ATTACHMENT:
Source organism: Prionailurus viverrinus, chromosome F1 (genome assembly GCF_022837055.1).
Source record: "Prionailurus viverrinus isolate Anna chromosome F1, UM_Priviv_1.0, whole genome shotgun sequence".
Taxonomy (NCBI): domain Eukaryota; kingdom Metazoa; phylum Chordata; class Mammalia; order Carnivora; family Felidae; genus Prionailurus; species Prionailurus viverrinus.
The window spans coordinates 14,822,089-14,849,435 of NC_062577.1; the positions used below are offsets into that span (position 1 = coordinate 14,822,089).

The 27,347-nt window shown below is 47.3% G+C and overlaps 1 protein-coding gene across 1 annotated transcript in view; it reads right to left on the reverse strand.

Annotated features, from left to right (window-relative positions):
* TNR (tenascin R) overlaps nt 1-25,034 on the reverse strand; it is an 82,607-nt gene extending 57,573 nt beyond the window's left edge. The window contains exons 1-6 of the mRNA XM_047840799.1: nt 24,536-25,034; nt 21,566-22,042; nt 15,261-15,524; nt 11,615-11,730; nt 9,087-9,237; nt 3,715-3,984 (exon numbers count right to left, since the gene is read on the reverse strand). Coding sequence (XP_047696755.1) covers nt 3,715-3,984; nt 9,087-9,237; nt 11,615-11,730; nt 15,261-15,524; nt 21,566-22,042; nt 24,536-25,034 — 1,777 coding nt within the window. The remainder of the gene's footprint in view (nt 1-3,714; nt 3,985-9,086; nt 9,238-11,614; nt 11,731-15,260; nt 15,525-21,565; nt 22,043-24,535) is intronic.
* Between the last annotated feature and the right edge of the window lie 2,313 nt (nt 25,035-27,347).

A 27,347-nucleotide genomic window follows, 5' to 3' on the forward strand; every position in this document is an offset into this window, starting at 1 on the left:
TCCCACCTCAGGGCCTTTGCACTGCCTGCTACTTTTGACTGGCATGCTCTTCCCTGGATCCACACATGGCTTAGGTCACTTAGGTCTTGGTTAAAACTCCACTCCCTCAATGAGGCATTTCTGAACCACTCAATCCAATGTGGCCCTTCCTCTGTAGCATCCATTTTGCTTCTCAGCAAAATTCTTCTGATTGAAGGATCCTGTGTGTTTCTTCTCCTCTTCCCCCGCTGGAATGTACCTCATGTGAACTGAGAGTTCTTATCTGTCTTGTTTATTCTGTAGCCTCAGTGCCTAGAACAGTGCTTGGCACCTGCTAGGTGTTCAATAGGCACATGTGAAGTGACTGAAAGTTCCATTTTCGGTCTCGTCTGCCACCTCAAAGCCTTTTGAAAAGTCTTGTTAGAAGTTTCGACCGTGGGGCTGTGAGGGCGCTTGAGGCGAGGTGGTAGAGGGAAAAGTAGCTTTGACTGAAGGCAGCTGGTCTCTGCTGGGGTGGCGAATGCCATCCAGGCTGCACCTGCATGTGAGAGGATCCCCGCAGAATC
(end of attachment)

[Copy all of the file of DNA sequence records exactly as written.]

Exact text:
Source organism: Prionailurus viverrinus, chromosome F1 (genome assembly GCF_022837055.1).
Source record: "Prionailurus viverrinus isolate Anna chromosome F1, UM_Priviv_1.0, whole genome shotgun sequence".
Taxonomy (NCBI): domain Eukaryota; kingdom Metazoa; phylum Chordata; class Mammalia; order Carnivora; family Felidae; genus Prionailurus; species Prionailurus viverrinus.
The window spans coordinates 14,822,089-14,849,435 of NC_062577.1; the positions used below are offsets into that span (position 1 = coordinate 14,822,089).

The 27,347-nt window shown below is 47.3% G+C and overlaps 1 protein-coding gene across 1 annotated transcript in view; it reads right to left on the reverse strand.

Annotated features, from left to right (window-relative positions):
* TNR (tenascin R) overlaps nt 1-25,034 on the reverse strand; it is an 82,607-nt gene extending 57,573 nt beyond the window's left edge. The window contains exons 1-6 of the mRNA XM_047840799.1: nt 24,536-25,034; nt 21,566-22,042; nt 15,261-15,524; nt 11,615-11,730; nt 9,087-9,237; nt 3,715-3,984 (exon numbers count right to left, since the gene is read on the reverse strand). Coding sequence (XP_047696755.1) covers nt 3,715-3,984; nt 9,087-9,237; nt 11,615-11,730; nt 15,261-15,524; nt 21,566-22,042; nt 24,536-25,034 — 1,777 coding nt within the window. The remainder of the gene's footprint in view (nt 1-3,714; nt 3,985-9,086; nt 9,238-11,614; nt 11,731-15,260; nt 15,525-21,565; nt 22,043-24,535) is intronic.
* Between the last annotated feature and the right edge of the window lie 2,313 nt (nt 25,035-27,347).

A 27,347-nucleotide genomic window follows, 5' to 3' on the forward strand; every position in this document is an offset into this window, starting at 1 on the left:
TCCCACCTCAGGGCCTTTGCACTGCCTGCTACTTTTGACTGGCATGCTCTTCCCTGGATCCACACATGGCTTAGGTCACTTAGGTCTTGGTTAAAACTCCACTCCCTCAATGAGGCATTTCTGAACCACTCAATCCAATGTGGCCCTTCCTCTGTAGCATCCATTTTGCTTCTCAGCAAAATTCTTCTGATTGAAGGATCCTGTGTGTTTCTTCTCCTCTTCCCCCGCTGGAATGTACCTCATGTGAACTGAGAGTTCTTATCTGTCTTGTTTATTCTGTAGCCTCAGTGCCTAGAACAGTGCTTGGCACCTGCTAGGTGTTCAATAGGCACATGTGAAGTGACTGAAAGTTCCATTTTCGGTCTCGTCTGCCACCTCAAAGCCTTTTGAAAAGTCTTGTTAGAAGTTTCGACCGTGGGGCTGTGAGGGCGCTTGAGGCGAGGTGGTAGAGGGAAAAGTAGCTTTGACTGAAGGCAGCTGGTCTCTGCTGGGGTGGCGAATGCCATCCAGGCTGCACCTGCATGTGAGAGGATCCCCGCAGAATC